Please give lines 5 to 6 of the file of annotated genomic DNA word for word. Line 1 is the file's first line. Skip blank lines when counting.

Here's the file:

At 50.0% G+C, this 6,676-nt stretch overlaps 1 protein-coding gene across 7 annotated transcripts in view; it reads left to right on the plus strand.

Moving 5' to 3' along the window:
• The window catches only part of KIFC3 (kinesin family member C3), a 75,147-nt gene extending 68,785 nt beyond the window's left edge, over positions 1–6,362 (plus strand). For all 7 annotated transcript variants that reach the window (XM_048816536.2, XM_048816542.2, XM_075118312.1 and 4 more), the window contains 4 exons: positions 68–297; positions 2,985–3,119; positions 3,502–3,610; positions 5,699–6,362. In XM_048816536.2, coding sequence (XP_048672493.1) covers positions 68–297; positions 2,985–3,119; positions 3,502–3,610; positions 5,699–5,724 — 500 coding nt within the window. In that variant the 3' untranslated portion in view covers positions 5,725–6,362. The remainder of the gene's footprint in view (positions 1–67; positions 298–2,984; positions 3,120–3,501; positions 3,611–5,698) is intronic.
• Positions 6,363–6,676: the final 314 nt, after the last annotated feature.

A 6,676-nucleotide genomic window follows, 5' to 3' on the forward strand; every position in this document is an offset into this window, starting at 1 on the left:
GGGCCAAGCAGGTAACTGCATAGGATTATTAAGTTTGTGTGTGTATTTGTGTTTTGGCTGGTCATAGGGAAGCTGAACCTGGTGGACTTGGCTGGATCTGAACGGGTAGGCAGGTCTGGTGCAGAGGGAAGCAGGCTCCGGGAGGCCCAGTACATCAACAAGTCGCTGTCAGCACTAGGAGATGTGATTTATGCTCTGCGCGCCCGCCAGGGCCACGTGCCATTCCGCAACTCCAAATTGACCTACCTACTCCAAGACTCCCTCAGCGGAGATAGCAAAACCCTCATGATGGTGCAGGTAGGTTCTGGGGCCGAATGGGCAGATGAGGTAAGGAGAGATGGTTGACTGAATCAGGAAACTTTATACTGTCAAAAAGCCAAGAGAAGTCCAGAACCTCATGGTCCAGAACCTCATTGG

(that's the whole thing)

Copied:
A 6,676-nucleotide genomic window follows, 5' to 3' on the forward strand; every position in this document is an offset into this window, starting at 1 on the left:
GGGCCAAGCAGGTAACTGCATAGGATTATTAAGTTTGTGTGTGTATTTGTGTTTTGGCTGGTCATAGGGAAGCTGAACCTGGTGGACTTGGCTGGATCTGAACGGGTAGGCAGGTCTGGTGCAGAGGGAAGCAGGCTCCGGGAGGCCCAGTACATCAACAAGTCGCTGTCAGCACTAGGAGATGTGATTTATGCTCTGCGCGCCCGCCAGGGCCACGTGCCATTCCGCAACTCCAAATTGACCTACCTACTCCAAGACTCCCTCAGCGGAGATAGCAAAACCCTCATGATGGTGCAGGTAGGTTCTGGGGCCGAATGGGCAGATGAGGTAAGGAGAGATGGTTGACTGAATCAGGAAACTTTATACTGTCAAAAAGCCAAGAGAAGTCCAGAACCTCATGGTCCAGAACCTCATTGG